Manning attorneys say he didn't provide fake memorabilia
EAST RUTHERFORD, N.J. (AP) Attorneys for New York Giants quarterback Eli Manning are trying to convince a judge that the dealers suing the two-time Super Bowl MVP tried to pressure him to settle a memorabilia lawsuit by releasing select notes that weren't related to the disputed goods.
Emails released by the court on Wednesday were part of a motion seeking sanctions and legal fees against one of the plaintiffs' attorneys after he released an email from Manning in 2010 that seemed to indicate he provided fake memorabilia rather than authentic game-used goods.
Manning angrily denied those allegations last week.
The lawsuit revolves around two pieces of equipment: a backup Super Bowl helmet from 2012 and another from the 2007-2008 season.
The memorabilia dealers suing Manning released a note sent by Manning to team equipment manager Joe Skiba, asking for two helmets that ''can pass as game used.''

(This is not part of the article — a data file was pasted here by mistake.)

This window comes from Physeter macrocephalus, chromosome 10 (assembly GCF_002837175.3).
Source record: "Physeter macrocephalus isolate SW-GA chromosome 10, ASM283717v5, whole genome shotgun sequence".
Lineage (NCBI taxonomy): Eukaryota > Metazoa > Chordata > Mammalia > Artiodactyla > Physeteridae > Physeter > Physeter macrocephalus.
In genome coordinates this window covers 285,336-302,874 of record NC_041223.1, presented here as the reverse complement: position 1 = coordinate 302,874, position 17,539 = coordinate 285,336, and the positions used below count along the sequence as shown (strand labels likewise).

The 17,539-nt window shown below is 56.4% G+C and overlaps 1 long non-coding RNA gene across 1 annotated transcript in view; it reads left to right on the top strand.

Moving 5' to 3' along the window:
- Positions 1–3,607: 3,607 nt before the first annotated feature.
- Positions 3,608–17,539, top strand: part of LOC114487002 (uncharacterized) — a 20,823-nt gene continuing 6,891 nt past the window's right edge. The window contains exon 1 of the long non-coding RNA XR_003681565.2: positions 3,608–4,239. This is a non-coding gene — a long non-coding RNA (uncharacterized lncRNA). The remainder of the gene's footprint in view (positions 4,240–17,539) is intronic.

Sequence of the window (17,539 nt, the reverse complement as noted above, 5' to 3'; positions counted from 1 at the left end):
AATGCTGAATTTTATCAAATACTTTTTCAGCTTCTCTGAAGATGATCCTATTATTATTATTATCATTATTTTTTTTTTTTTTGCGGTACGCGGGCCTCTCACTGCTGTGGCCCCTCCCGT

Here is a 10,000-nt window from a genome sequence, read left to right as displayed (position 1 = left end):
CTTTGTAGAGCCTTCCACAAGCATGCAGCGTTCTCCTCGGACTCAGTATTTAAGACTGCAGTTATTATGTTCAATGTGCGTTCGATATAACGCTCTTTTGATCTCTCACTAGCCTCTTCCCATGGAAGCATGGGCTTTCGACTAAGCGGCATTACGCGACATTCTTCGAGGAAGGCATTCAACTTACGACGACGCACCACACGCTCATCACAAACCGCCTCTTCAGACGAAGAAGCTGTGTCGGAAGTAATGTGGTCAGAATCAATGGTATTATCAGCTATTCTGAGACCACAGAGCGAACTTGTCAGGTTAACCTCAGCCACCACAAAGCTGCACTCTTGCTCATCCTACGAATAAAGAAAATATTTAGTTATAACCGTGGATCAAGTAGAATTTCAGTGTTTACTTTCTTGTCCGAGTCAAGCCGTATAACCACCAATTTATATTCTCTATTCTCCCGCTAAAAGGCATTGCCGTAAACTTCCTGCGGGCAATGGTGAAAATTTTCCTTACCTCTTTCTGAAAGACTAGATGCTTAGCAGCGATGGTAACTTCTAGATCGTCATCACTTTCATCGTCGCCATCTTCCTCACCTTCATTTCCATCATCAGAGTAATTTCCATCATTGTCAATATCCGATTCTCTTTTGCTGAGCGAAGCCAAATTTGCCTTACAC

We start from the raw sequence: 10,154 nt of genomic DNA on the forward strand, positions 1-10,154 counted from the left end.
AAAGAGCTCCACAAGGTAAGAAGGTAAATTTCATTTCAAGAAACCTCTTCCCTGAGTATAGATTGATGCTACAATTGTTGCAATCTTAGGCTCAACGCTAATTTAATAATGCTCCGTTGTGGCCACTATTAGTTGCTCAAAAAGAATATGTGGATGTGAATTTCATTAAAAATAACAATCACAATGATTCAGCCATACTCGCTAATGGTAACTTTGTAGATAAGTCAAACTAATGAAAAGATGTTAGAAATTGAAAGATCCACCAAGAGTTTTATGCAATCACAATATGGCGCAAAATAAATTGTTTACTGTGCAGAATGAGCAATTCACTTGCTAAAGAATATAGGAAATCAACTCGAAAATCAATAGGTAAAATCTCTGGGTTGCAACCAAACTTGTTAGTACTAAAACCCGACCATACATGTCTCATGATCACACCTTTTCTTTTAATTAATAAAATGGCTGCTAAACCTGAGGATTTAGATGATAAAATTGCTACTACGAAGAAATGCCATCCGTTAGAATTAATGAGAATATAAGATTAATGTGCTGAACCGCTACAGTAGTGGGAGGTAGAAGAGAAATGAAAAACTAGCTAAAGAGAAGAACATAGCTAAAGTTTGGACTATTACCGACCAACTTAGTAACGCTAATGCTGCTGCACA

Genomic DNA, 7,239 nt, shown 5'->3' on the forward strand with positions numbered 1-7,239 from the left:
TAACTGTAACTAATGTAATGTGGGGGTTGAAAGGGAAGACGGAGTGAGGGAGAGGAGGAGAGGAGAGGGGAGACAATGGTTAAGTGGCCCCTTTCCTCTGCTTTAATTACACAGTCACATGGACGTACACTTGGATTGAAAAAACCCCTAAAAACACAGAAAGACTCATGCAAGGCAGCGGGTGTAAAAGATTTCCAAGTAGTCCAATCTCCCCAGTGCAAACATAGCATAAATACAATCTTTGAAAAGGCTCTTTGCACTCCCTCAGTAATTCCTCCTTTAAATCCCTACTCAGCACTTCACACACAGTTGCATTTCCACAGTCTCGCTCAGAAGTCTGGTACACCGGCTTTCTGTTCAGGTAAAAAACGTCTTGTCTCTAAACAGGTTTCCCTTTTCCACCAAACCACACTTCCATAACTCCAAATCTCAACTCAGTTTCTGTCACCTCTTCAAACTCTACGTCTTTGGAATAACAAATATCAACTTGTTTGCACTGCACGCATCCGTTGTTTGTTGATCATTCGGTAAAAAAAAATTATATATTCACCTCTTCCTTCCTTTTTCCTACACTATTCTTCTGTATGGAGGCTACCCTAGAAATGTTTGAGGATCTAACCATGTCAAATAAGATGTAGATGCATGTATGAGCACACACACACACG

Manning's lawyers say that email is taken out of context and all of Manning's communications in context show he never provided inauthentic memorabilia.
An attorney for sports memorabilia collector Eric Inselberg on Wednesday insisted his client received a fake Manning backup helmet for the 2012 Super Bowl.
Inselberg sued Manning, Giants co-owner John Mara, memorabilia company Steiner Sports and others in 2014, alleging they engaged in a scam to sell fake game-worn equipment. He also asked that the NFL team be held responsible for the lies that led to his indictment on federal changes that ruined his business.
The lawsuit is scheduled to go to trial in September.
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